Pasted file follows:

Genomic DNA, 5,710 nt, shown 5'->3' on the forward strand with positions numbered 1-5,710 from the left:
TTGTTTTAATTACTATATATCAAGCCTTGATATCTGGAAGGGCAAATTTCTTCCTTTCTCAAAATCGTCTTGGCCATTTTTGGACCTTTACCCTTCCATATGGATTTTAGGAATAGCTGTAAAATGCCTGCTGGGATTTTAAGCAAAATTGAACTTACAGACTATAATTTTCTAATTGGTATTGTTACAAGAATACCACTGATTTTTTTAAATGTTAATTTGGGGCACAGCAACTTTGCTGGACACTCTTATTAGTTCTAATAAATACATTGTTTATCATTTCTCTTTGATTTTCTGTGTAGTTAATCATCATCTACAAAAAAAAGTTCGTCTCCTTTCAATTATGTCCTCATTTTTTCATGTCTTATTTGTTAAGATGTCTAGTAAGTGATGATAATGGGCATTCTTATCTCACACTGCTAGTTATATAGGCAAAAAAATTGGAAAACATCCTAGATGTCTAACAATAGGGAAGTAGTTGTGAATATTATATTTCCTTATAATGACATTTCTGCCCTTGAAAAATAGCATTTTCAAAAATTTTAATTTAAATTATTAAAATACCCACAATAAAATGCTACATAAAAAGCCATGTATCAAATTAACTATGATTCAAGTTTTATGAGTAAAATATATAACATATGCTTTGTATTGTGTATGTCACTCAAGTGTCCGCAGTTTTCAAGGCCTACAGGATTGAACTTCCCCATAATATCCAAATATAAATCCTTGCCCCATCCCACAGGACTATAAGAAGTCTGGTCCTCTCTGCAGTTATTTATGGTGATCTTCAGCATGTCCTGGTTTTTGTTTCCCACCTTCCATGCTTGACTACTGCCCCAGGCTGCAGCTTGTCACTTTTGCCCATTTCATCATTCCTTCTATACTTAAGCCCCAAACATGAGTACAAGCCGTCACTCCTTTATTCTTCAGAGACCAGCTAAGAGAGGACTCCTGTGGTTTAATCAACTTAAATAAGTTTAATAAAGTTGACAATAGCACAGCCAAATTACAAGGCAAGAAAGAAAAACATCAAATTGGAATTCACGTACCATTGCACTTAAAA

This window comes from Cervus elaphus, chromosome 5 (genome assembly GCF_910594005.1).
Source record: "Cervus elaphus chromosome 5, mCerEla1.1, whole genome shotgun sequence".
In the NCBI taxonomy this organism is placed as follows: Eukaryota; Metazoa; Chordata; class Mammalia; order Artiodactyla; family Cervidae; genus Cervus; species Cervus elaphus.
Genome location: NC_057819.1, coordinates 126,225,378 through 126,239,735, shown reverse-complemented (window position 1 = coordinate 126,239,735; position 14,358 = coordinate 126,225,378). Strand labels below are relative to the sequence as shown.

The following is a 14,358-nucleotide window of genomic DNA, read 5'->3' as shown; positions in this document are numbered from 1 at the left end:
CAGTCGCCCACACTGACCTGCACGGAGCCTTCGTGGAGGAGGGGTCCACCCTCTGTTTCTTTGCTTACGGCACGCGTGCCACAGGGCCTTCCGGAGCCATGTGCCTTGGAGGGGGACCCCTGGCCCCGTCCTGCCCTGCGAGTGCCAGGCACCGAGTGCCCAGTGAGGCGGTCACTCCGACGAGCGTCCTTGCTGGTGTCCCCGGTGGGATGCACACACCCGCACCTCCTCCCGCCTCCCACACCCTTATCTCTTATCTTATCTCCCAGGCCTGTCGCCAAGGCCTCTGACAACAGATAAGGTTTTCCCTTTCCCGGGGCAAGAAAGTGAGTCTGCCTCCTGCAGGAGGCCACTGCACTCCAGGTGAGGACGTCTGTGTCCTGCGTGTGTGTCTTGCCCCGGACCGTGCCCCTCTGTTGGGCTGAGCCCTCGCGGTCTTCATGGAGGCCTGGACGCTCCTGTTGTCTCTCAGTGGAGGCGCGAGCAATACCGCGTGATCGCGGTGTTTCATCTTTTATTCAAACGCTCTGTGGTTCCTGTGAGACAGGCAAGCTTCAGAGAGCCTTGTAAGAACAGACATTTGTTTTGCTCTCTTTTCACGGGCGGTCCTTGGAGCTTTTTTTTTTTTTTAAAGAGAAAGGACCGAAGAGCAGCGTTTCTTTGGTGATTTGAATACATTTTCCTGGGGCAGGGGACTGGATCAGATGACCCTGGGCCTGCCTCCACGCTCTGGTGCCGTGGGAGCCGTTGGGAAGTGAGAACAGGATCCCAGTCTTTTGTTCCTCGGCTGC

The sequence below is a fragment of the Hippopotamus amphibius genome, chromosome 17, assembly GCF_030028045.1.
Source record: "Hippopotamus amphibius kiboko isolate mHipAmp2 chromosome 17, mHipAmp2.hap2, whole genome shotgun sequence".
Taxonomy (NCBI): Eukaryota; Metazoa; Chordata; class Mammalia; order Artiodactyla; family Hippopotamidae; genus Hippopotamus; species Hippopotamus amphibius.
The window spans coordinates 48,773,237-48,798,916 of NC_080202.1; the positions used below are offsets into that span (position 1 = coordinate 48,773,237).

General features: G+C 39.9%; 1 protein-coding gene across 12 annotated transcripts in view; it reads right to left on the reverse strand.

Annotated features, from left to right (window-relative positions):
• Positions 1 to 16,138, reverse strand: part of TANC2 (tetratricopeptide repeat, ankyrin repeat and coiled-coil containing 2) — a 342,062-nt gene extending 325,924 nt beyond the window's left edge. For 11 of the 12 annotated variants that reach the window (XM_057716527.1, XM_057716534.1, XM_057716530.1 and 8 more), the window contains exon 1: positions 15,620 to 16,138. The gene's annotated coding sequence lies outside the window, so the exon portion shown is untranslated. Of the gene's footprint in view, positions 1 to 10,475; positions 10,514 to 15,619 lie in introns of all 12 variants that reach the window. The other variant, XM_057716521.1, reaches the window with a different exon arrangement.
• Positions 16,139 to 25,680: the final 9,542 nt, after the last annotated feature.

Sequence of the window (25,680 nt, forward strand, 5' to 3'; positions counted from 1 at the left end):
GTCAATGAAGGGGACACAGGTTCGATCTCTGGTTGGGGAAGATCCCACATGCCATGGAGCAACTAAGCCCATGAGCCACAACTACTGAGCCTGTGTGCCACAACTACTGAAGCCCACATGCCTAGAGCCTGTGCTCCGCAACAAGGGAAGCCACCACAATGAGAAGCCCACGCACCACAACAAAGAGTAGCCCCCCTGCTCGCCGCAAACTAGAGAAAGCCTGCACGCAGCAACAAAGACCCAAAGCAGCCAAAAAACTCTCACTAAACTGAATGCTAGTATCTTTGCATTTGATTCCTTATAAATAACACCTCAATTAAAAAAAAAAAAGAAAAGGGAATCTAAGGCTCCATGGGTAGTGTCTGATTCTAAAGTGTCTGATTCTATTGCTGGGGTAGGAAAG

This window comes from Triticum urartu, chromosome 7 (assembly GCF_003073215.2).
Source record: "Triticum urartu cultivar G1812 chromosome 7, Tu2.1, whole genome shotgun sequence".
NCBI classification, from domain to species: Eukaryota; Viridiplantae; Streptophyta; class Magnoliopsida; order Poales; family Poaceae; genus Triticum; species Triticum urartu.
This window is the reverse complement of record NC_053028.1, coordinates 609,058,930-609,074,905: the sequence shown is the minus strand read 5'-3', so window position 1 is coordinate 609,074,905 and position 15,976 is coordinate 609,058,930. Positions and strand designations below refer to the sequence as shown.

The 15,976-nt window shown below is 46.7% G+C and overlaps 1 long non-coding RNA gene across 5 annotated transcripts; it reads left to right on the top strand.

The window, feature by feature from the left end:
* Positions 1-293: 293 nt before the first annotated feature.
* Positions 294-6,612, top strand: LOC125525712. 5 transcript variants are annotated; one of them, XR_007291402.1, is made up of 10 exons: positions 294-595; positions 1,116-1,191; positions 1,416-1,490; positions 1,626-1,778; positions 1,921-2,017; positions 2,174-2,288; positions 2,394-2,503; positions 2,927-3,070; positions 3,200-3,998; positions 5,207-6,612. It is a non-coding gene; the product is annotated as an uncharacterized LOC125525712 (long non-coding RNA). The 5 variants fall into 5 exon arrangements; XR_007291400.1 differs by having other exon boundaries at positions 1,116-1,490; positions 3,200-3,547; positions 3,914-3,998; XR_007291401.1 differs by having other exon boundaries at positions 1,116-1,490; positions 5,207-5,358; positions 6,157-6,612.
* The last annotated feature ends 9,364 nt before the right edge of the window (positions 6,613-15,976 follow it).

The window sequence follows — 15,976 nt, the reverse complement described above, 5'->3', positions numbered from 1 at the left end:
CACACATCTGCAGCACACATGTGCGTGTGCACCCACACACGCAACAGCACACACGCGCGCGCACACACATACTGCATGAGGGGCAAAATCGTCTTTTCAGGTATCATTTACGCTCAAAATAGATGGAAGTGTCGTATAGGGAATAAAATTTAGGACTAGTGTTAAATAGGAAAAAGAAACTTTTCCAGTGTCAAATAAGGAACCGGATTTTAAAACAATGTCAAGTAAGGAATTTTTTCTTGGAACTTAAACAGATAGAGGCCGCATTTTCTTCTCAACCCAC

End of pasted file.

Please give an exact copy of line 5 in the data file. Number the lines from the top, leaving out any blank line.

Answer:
In the NCBI taxonomy this organism is placed as follows: Eukaryota; Metazoa; Chordata; class Mammalia; order Artiodactyla; family Cervidae; genus Cervus; species Cervus elaphus.